Columns can be moved and are completely customisable. For example, if you track a hashtag, you can set up a column for it. You can also have a column set up for particular words and phrases that you’re interested in monitoring. This makes it an efficient tool for watching trends and keywords. I also like how new followers appear in your stream, alerting you and giving you the option to follow back. Unfortunately following someone is a four-click process: it would be nicer if this were a little easier to achieve with a single click.
Ping.fm is another tool that has been around for a while, and we’ve been using it in conjunction with dlvr.it for basic one-way updates for several years. It’s triggered by a manual process: write one status update and Ping.fm sends it out to all networks on your behalf. Ping.fm is incredibly versatile, and the content that appears on the social networks you select will vary depending on the format you need.
Ping.fm is about to partner with Seesmic, and it hooks in to more than 30 networks in total. It also works with some social networking sites that other sites simply don’t cover. That makes it ideal for freelance article writers who blog for niche sites on a regular basis.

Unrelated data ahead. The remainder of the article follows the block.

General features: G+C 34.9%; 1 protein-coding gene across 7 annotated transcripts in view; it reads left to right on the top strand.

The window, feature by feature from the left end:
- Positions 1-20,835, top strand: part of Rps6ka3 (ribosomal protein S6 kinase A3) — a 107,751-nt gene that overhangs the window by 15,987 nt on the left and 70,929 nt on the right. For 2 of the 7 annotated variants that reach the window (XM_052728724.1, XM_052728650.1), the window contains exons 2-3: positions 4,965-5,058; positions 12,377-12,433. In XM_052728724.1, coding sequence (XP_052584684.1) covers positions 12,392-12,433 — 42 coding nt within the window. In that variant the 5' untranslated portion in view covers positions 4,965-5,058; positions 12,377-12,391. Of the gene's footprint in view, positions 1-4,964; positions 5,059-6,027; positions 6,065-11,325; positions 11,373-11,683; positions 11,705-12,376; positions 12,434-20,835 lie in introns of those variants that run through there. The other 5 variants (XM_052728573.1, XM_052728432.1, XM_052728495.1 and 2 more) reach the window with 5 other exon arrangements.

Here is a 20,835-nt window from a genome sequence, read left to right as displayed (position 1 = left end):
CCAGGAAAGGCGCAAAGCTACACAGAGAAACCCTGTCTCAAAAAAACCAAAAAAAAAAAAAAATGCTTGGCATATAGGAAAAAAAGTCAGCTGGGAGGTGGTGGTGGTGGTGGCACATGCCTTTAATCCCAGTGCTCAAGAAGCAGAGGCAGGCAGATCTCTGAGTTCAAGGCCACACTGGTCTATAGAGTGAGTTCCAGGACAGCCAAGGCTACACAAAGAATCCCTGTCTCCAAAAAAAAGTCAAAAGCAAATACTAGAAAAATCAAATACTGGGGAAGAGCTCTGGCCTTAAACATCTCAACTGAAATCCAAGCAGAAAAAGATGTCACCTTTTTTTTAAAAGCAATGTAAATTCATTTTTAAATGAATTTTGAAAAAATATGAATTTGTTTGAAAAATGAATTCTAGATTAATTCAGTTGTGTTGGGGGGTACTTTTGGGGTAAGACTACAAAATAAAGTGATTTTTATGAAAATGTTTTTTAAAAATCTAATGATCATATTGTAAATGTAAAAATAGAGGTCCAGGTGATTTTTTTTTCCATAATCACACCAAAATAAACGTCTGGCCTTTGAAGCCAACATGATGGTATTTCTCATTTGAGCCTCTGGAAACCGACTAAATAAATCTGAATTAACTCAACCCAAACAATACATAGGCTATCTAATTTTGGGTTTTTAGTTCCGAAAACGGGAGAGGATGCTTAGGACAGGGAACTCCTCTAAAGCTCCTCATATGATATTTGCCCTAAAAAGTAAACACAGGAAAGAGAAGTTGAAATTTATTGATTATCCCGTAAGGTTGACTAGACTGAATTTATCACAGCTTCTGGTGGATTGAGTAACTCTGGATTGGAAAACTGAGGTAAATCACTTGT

Desk.com (previously Assistly) is a paid customer support solution in the cloud with some interesting social networking features. Although it’s more of a helpdesk tool, it’s a useful option for people who want to encourage engagement on social media. It helps you track interaction and conversations as helpdesk style tickets called ‘cases’.
By linking your Twitter and Facebook pages to Desk.com, you can track conversations in one place. You also have the option of linking a Support mailbox to the same Desk.com interface. This kind of ‘social helpdesk’ is something that’s slowly appearing in much more expensive service desk packages, but if you only need the basics, this is a good place to start.